After hearing the evidence, the referee recommended that respondent's probation be extended for a period of not less than 6 months under substantially the same conditions. Neither party has filed an exception to the referee's report. Since respondent has admitted the allegations of the motion to revoke his probation, the only issue for this court to decide is what disciplinary sanction is appropriate to impose under these circumstances.


The Nebraska Supreme Court has inherent authority to regulate the conduct of attorneys admitted to the practice of law in the State of Nebraska. In re Integration of the Nebraska State Bar Ass'n, 133 Neb. 283, 275 N.W. 265 (1937). In furtherance of this responsibility, this court has adopted rules of discipline. These rules provide that misconduct by an attorney shall be grounds for the imposition of sanctions ranging from censure to disbarment. Neb.Ct.R. of Discipline 4 (rev. 1992).

The purpose of an attorney disciplinary proceeding is not so much to punish the attorney as it is to determine whether in the public interest an attorney should be permitted to practice. State ex rel. Nebraska State Bar Assn. v. Fitzgerald, 165 Neb. 212, 85 N.W.2d 323 (1957); State ex rel. Wright v. Sowards, 134 Neb. 159, 278 N.W. 148 (1938). In a disciplinary proceeding against an attorney, the basic issues are whether discipline should be imposed and, if so, the type of discipline appropriate under the circumstances. State ex rel. NSBA v. Kirshen, 232 Neb. 445, 441 N.W.2d 161 (1989). The determination of what discipline is appropriate requires consideration of the nature of the offense, the need for deterrence of future misconduct by others, the maintenance of the reputation of the bar as a whole, protection of the public and clients, the expression of condemnation by society on moral grounds of the prohibited conduct, justice to the attorney, and the attorney's fitness to continue in the practice of law. State ex rel. NSBA v. Douglas, 227 Neb. 1, 416 N.W.2d 515 (1987), cert. denied 488 U.S. 802, 109 S.Ct. 31, 102 L.Ed.2d 10 (1988). The attitude of the offender is also generally an appropriate consideration. State ex rel. NSBA v. Kirshen, supra.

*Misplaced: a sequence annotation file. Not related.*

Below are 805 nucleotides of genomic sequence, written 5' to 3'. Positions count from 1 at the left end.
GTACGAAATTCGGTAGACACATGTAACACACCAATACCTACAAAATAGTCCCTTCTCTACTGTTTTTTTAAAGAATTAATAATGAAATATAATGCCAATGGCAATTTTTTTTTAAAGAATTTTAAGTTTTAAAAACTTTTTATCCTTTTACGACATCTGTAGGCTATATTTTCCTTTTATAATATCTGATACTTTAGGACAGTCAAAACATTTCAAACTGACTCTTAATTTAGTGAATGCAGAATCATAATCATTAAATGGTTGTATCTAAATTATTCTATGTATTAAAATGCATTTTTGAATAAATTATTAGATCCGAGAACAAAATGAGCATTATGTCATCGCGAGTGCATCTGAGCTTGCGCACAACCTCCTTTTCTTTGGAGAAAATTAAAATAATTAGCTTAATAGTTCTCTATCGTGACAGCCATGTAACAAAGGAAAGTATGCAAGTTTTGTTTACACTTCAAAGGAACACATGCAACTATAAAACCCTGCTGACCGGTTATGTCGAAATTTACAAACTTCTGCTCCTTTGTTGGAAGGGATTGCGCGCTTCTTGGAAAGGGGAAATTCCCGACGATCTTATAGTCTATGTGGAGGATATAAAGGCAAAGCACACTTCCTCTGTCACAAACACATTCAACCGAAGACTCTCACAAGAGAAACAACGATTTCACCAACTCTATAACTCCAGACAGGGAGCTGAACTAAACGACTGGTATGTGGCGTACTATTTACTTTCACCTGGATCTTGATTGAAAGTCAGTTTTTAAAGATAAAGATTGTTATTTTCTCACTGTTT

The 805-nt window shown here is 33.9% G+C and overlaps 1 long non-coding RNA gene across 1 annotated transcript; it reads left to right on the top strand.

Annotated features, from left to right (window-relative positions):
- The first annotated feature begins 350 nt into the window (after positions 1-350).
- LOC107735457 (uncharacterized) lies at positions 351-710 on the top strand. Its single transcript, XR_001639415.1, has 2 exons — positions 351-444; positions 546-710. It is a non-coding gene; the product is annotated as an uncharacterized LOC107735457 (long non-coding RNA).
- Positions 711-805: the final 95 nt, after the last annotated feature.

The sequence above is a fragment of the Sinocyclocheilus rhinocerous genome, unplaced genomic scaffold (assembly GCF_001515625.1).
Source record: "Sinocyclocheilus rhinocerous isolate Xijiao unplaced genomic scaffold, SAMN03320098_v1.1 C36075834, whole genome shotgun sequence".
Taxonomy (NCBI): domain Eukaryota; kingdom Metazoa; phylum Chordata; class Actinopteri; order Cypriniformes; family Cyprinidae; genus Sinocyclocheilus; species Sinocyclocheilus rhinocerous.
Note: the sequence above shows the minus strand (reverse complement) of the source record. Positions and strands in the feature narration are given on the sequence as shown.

Respondent acknowledges that he is an alcoholic. He asserts there is no evidence that his legal practice suffered, nor were there any complaints filed with the Nebraska State Bar Association during the period of his probation. He argues that his consumption of alcohol was not the result of an intentional disregard for the court and that he is now actively participating in a recovery program. However, he concedes in his brief that an attorney who suffers from alcoholism and continues to drink will in all probability adversely affect his or her clients. He requests that this court continue his probation.


After de novo review, we find by clear and convincing evidence that respondent violated the conditions of his probation. See State ex rel. NSBA v. Schmeling, 247 Neb. 735, 529 N.W.2d 799 (1995). This court is well aware that addiction to alcoholism is a prevalent problem in American society. Respondent's efforts to control his drinking is commendable, but, nevertheless, he did violate two conditions of his probation. For probation to be a useful sanction in disciplinary proceedings, there must be adherence to its provisions. Under the facts presented, to hold otherwise would demean the procedure. The record in this case does not justify an extension of respondent's probation.

It is our judgment and the order of this court that respondent be suspended from the practice of law in the State of Nebraska until further order of this court.


WHITE, C.J., and FAHRNBRUCH, J., not participating.